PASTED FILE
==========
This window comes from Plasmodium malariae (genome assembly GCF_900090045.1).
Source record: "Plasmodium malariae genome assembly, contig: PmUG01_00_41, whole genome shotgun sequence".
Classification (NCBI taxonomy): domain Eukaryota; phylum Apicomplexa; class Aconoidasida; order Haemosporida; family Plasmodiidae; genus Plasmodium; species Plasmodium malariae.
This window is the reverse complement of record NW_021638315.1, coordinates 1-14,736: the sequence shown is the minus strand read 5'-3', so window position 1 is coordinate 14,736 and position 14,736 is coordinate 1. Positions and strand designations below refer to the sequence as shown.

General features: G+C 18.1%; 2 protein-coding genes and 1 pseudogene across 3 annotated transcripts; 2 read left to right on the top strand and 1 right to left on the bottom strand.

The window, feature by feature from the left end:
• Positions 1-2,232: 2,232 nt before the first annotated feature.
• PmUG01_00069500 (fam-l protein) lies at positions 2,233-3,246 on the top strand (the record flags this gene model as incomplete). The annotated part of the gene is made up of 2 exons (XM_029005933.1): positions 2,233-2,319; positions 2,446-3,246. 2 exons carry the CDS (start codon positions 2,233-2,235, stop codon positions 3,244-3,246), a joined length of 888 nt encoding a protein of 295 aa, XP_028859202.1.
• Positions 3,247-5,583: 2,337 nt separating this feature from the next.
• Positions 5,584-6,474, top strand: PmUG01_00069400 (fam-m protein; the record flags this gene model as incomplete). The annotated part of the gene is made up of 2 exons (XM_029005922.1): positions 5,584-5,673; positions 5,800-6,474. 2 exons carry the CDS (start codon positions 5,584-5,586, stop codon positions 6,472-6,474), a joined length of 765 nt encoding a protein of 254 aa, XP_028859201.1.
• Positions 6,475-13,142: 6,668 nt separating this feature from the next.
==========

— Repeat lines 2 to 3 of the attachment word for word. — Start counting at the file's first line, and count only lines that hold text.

Source record: "Plasmodium malariae genome assembly, contig: PmUG01_00_41, whole genome shotgun sequence".
Classification (NCBI taxonomy): domain Eukaryota; phylum Apicomplexa; class Aconoidasida; order Haemosporida; family Plasmodiidae; genus Plasmodium; species Plasmodium malariae.